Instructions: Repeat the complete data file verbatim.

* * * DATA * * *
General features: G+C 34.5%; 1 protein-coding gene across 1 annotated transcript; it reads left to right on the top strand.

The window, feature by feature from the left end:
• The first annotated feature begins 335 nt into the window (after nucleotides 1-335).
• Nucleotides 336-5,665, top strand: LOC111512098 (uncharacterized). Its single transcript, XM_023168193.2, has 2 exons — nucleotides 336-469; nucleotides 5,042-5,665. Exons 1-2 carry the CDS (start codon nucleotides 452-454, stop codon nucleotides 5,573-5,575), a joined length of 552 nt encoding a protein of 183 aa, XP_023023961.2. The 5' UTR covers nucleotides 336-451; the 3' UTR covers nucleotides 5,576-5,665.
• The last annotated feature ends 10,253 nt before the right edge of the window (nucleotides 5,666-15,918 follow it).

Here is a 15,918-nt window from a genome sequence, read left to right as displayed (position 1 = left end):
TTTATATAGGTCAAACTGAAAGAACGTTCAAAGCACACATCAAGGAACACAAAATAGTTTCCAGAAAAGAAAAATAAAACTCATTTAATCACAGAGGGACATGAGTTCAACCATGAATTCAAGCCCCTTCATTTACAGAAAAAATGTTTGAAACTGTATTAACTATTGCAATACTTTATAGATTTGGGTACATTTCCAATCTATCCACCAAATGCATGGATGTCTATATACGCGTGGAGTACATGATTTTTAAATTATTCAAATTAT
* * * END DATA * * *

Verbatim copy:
General features: G+C 34.5%; 1 protein-coding gene across 1 annotated transcript; it reads left to right on the top strand.

The window, feature by feature from the left end:
• The first annotated feature begins 335 nt into the window (after nucleotides 1-335).
• Nucleotides 336-5,665, top strand: LOC111512098 (uncharacterized). Its single transcript, XM_023168193.2, has 2 exons — nucleotides 336-469; nucleotides 5,042-5,665. Exons 1-2 carry the CDS (start codon nucleotides 452-454, stop codon nucleotides 5,573-5,575), a joined length of 552 nt encoding a protein of 183 aa, XP_023023961.2. The 5' UTR covers nucleotides 336-451; the 3' UTR covers nucleotides 5,576-5,665.
• The last annotated feature ends 10,253 nt before the right edge of the window (nucleotides 5,666-15,918 follow it).

Here is a 15,918-nt window from a genome sequence, read left to right as displayed (position 1 = left end):
TTTATATAGGTCAAACTGAAAGAACGTTCAAAGCACACATCAAGGAACACAAAATAGTTTCCAGAAAAGAAAAATAAAACTCATTTAATCACAGAGGGACATGAGTTCAACCATGAATTCAAGCCCCTTCATTTACAGAAAAAATGTTTGAAACTGTATTAACTATTGCAATACTTTATAGATTTGGGTACATTTCCAATCTATCCACCAAATGCATGGATGTCTATATACGCGTGGAGTACATGATTTTTAAATTATTCAAATTAT